AB: It’s like a multi-national film basically.

[We both break into laughter]

GB: Yeah, which is interesting because I feel like it relates to the content of my work —this back and forth—this journey .The film also takes many journeys in order for my images to be actualized.

AB: It is really expensive to really work in analog. What are some of the challenges that you see that are currently going on in analog film? What has been the hardest thing for you as an artist?

GB: Sometimes it feels inaccessible. It’s hard and it is definitely a commitment. At first, in school, I was learning on it, it was what I was presented with. Later it became a deliberate choice, a tool that worked for my work and its content. However, it depends on the project. It’s a different tool for a different kind of picture. It feels like a different process. When I left college—I didn’t have access to equipment. I didn’t know about Aviary yet, so I didn’t know where to make prints, didn’t know where to scan my film, and the place I would get my film processed at an affordable rate in Boston closed down the summer after I graduated. I had one hundred bucks in my bank account and I had no idea how I would keep photographing in the same way. You know what I mean? I just wanted to make pictures, and I needed to be able to see it in a reasonable amount of time, so I could continue projects, but also, so I could continue to grow as an artist. That is when I started to incorporate digital into my work. I could more easily play, experiment, and shoot endlessly, picking up on patterns and quickly developing new ideas into projects. It helped keep the ball rolling in a time when I didn’t have access to the right equipment to work in analog. Currently, I work with both. Like I mentioned- they just feel like different tools for making different kinds of pictures. They are both great, just depends on what you are trying to achieve.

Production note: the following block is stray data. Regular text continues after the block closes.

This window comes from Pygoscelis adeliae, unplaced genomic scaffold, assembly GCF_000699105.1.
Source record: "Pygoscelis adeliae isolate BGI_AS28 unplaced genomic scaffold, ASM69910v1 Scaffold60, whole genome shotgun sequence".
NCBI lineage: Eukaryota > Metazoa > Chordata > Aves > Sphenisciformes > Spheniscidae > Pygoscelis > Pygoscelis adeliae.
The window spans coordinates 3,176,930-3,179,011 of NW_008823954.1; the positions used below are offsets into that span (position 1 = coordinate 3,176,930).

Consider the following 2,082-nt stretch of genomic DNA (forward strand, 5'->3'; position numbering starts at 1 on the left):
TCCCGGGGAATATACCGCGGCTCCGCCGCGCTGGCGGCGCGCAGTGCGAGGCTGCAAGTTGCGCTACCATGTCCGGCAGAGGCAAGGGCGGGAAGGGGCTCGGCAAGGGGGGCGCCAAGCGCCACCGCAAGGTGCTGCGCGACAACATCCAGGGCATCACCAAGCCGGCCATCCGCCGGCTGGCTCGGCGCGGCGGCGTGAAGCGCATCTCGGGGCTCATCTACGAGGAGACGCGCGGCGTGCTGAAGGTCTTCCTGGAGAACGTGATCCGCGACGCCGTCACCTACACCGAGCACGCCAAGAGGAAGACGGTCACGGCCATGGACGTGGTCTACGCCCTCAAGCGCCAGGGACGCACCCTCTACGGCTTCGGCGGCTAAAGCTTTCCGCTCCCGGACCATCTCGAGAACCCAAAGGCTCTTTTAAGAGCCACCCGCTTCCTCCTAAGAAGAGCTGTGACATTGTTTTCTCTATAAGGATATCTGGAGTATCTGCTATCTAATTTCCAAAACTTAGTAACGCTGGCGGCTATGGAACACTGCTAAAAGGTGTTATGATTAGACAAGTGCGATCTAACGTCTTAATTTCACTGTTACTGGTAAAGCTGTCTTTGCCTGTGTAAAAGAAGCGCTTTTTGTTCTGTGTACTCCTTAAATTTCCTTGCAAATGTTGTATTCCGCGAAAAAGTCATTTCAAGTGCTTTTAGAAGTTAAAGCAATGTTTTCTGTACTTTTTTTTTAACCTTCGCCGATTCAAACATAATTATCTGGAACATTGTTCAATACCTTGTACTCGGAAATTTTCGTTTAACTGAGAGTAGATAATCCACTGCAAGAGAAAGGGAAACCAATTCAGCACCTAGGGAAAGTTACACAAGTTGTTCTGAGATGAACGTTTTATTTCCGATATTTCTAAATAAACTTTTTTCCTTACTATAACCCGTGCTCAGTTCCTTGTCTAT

AB: What attracts you the most about film? You obviously have the option to abandon film, but you haven’t.

GB: The very thing that I just complained about, about it sometimes feeling too slow!

[We both laugh simultaneously]

GB: The slowness of it also feels important. It’s all about a balance. Too much slowness, and I didn’t feel like I’m progressing or growing. But the right amount of slowness to me feels good. It allows me to be present in a way that I can’t quite achieve when I photograph with a digital camera. I also like being able to touch the film, especially in other projects such as Reclamation. It feels important to be able to touch objects and materials and relate to them in a physical way, living in a digital age.

AB: What is that feeling you’re referring to like?

GB: It’s meditative. Also, not being able to go back and see what I just made right away feels very important. I let go of control a bit and just focus on making instead of analyzing what I just made. That is freeing and feels healthy. There’s also, of course, the element of surprise that feels healthy to me- we live in a world where we’re so saturated with images.  We are accustomed to immediacy. An analog practice instills a sense of patience in me that I feel like I lose these days because I’m so used to having images fed to me so quickly.

AB: We all are actually.

Since the interview, Genesis has embarked on another journey that is resulting in a new body of work. This journey has led her to Toronto, Canada for the next two months and will continue throughout Europe. Best of luck to Genesis on this new journey.

We have decided to omit some of the quotes published in Take Magazine from this version of the interview, in order to give readers of The Evolving Critic an opportunity to read the feature in Take on the artists and collectives who are keeping analog photography alive in the Boston area.